published Thursday, May 12th, 2011

Social Security: Online resources can help you plan

By Martin Coffey

Q: What can Social Security do to help me plan for my retirement?

A: Social Security has some great online financial planning tools you can use to make an informed decision about your retirement. Social Security’s online Retirement Planner and our online Retirement Estimator are both tools you can access online at any time.

These will let you compute estimates of your future Social Security retirement benefits.

They also provide important information on factors affecting retirement benefits, such as military service, household earnings and Federal employment. You can access our Retirement Planner at www.socialsecurity.gov/retire2. Find the Retirement Estimator at www.socialsecurity.gov/estimator.

Q: I understand that to get Social Security disability benefits, my disability must be expected to last at least a year or be expected to result in death. But I’m disabled now. Does this mean that I must wait a year after becoming disabled before I can receive benefits?

A: You do not have to wait a year after becoming disabled.

If you’re disabled and expect to be out of work for at least a year, you should apply for disability benefits right away. It can take months to process an application for disability benefits.

If we approve your application, your first Social Security disability benefit will be paid for the sixth full month after the date your disability began.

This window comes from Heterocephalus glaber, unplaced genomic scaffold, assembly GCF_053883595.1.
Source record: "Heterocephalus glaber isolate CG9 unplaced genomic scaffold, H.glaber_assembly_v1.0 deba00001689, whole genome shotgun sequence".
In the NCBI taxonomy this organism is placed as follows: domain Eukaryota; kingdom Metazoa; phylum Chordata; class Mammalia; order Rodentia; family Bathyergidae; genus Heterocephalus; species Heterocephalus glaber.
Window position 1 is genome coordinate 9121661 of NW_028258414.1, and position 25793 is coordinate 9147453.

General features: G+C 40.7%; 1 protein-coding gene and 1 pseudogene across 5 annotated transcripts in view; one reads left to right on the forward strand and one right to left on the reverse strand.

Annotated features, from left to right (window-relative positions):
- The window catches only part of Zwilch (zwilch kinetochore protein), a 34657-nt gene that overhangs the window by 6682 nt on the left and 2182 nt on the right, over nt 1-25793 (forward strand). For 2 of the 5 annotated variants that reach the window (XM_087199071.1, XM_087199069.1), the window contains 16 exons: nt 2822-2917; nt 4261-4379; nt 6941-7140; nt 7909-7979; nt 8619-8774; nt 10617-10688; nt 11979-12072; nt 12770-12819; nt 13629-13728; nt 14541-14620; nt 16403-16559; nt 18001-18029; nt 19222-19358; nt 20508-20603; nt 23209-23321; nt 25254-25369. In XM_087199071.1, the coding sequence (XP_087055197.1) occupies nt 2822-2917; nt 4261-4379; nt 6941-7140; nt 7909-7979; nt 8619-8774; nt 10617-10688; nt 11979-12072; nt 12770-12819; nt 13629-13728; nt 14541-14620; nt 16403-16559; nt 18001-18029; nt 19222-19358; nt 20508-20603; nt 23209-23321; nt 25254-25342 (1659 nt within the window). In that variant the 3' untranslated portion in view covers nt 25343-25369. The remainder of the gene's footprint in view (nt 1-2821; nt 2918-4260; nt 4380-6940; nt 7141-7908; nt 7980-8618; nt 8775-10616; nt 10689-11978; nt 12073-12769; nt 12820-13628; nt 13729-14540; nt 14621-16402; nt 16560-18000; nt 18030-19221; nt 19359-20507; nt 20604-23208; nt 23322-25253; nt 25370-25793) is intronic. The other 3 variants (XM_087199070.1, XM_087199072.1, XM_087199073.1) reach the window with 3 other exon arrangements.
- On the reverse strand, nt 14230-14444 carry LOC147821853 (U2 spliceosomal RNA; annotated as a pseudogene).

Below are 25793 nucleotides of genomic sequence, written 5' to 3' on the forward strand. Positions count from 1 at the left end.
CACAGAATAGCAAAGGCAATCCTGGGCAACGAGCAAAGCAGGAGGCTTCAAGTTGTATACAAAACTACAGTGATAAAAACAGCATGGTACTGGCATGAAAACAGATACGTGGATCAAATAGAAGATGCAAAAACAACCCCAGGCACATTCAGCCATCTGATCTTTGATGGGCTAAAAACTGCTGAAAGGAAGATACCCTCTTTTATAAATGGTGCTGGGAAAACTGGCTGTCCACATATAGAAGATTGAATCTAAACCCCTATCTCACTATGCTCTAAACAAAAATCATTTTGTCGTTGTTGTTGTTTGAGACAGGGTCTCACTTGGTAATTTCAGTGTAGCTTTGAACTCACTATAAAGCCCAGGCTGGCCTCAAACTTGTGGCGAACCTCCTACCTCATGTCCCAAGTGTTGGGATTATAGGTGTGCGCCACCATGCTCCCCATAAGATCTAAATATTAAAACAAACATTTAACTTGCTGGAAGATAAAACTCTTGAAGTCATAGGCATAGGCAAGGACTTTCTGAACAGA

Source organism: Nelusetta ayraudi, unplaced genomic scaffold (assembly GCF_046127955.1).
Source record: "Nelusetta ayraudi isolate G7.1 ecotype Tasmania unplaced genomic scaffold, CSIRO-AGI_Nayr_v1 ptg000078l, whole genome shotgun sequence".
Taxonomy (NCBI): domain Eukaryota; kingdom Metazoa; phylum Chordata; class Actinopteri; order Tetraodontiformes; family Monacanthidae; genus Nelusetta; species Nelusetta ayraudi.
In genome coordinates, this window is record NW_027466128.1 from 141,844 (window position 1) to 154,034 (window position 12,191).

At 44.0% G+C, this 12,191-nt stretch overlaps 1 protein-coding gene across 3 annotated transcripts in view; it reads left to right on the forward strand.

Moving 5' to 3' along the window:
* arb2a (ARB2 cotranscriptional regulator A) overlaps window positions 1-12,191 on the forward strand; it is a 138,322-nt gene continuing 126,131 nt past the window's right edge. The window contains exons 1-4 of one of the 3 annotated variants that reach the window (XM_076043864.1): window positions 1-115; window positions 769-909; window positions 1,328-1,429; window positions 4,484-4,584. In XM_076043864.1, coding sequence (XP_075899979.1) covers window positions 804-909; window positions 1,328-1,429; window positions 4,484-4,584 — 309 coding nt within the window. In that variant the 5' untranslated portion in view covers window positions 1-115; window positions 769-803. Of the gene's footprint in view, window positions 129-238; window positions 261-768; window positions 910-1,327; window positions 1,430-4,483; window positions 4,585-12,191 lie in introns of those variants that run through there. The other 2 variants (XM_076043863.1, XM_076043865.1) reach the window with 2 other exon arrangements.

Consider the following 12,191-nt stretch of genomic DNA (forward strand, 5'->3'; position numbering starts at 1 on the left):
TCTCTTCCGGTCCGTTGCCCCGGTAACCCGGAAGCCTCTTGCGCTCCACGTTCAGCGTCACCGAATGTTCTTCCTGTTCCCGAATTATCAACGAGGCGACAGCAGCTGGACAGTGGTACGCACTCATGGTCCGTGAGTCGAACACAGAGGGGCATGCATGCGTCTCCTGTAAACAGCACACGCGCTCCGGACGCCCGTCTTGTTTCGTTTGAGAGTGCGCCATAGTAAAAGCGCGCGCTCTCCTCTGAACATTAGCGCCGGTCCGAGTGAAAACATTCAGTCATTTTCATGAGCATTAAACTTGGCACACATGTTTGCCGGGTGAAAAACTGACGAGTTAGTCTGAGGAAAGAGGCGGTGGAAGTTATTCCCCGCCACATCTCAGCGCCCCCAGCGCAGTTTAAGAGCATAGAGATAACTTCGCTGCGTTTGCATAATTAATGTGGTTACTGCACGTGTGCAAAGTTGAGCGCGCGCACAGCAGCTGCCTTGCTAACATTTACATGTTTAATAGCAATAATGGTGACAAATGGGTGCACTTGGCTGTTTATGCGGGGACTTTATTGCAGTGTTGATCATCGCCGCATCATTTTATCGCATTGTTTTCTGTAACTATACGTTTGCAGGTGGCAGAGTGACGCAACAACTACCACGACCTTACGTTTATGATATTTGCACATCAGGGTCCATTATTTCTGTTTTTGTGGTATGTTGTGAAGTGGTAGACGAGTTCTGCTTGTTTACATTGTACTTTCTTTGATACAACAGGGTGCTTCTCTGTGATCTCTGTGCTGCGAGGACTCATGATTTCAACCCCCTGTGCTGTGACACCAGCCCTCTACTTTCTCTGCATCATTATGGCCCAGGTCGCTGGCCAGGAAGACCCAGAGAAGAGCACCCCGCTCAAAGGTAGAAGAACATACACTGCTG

For more information about Social Security disability benefits, refer to Disability Benefits (Publication No. 05-10029) at www.socialsecurity.gov/pubs/10029.html.

Q: What is the difference between Social Security disability and Supplemental Security Income (SSI) disability?

A: Social Security is responsible for running two major programs that provide benefits based on disability.

Social Security Disability Insurance (SSDI) is based on prior work and the taxes you pay into the Social Security program. To be eligible for an SSDI benefit, the worker must earn sufficient credits based on taxable work to be “insured” for Social Security purposes.

SSDI benefits are payable to eligible blind or disabled workers, the widow(er)s of a disabled worker, or adults disabled since childhood.

SSI disability payments are made on the basis of financial need to adults or children who are disabled or blind, have limited income and resources, meet the living arrangement requirements and are otherwise eligible. SSI is a program financed through general revenues.

For more information, visit our website at www.socialsecurity.gov or call us toll-free at 1-800-772-1213 (TTY 1-800-325-0778).

Get answers to your Social Security questions each Thursday from the Social Security District Director Martin Coffey. Submit questions by writing to Business Editor Dave Flessner, Chattanooga Times Free Press, P.O. Box 1447, Chattanooga, TN 37401-1447, or by emailing him at dflessner@timesfreepress.com.

Comments do not represent the opinions of the Chattanooga Times Free Press, nor does it review every comment. Profanities, slurs and libelous remarks are prohibited. For more information you can view our Terms & Conditions and/or Ethics policy.
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